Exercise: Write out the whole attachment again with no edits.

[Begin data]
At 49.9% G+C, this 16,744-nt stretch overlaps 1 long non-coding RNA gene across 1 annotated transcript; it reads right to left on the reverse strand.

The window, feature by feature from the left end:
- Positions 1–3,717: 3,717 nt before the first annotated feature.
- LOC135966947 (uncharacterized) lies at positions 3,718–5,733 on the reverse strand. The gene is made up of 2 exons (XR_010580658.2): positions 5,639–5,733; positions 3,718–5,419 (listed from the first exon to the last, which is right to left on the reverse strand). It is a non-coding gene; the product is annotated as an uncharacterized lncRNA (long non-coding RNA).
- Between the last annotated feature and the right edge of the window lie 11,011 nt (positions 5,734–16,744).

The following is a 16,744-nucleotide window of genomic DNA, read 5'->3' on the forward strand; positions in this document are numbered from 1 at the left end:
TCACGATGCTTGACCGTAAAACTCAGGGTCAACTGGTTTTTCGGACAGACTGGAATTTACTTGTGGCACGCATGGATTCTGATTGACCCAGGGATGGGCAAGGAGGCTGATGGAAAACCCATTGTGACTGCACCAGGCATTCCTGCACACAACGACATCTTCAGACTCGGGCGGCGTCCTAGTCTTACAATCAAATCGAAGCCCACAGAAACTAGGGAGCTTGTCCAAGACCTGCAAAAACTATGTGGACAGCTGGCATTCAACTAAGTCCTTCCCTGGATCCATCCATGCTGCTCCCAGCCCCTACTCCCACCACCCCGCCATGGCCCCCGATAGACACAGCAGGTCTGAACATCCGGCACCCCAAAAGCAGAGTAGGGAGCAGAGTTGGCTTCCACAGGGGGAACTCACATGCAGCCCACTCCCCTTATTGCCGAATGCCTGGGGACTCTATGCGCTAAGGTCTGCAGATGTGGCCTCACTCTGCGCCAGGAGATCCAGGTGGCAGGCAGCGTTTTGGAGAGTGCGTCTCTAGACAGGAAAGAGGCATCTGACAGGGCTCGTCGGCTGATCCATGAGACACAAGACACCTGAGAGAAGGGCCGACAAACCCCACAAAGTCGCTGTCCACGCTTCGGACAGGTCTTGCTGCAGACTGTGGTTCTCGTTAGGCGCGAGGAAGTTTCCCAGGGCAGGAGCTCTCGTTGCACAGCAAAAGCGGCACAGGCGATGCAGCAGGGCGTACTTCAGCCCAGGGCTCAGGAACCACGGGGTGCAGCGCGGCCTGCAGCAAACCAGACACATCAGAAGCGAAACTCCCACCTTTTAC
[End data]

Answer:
At 49.9% G+C, this 16,744-nt stretch overlaps 1 long non-coding RNA gene across 1 annotated transcript; it reads right to left on the reverse strand.

The window, feature by feature from the left end:
- Positions 1–3,717: 3,717 nt before the first annotated feature.
- LOC135966947 (uncharacterized) lies at positions 3,718–5,733 on the reverse strand. The gene is made up of 2 exons (XR_010580658.2): positions 5,639–5,733; positions 3,718–5,419 (listed from the first exon to the last, which is right to left on the reverse strand). It is a non-coding gene; the product is annotated as an uncharacterized lncRNA (long non-coding RNA).
- Between the last annotated feature and the right edge of the window lie 11,011 nt (positions 5,734–16,744).

The following is a 16,744-nucleotide window of genomic DNA, read 5'->3' on the forward strand; positions in this document are numbered from 1 at the left end:
TCACGATGCTTGACCGTAAAACTCAGGGTCAACTGGTTTTTCGGACAGACTGGAATTTACTTGTGGCACGCATGGATTCTGATTGACCCAGGGATGGGCAAGGAGGCTGATGGAAAACCCATTGTGACTGCACCAGGCATTCCTGCACACAACGACATCTTCAGACTCGGGCGGCGTCCTAGTCTTACAATCAAATCGAAGCCCACAGAAACTAGGGAGCTTGTCCAAGACCTGCAAAAACTATGTGGACAGCTGGCATTCAACTAAGTCCTTCCCTGGATCCATCCATGCTGCTCCCAGCCCCTACTCCCACCACCCCGCCATGGCCCCCGATAGACACAGCAGGTCTGAACATCCGGCACCCCAAAAGCAGAGTAGGGAGCAGAGTTGGCTTCCACAGGGGGAACTCACATGCAGCCCACTCCCCTTATTGCCGAATGCCTGGGGACTCTATGCGCTAAGGTCTGCAGATGTGGCCTCACTCTGCGCCAGGAGATCCAGGTGGCAGGCAGCGTTTTGGAGAGTGCGTCTCTAGACAGGAAAGAGGCATCTGACAGGGCTCGTCGGCTGATCCATGAGACACAAGACACCTGAGAGAAGGGCCGACAAACCCCACAAAGTCGCTGTCCACGCTTCGGACAGGTCTTGCTGCAGACTGTGGTTCTCGTTAGGCGCGAGGAAGTTTCCCAGGGCAGGAGCTCTCGTTGCACAGCAAAAGCGGCACAGGCGATGCAGCAGGGCGTACTTCAGCCCAGGGCTCAGGAACCACGGGGTGCAGCGCGGCCTGCAGCAAACCAGACACATCAGAAGCGAAACTCCCACCTTTTAC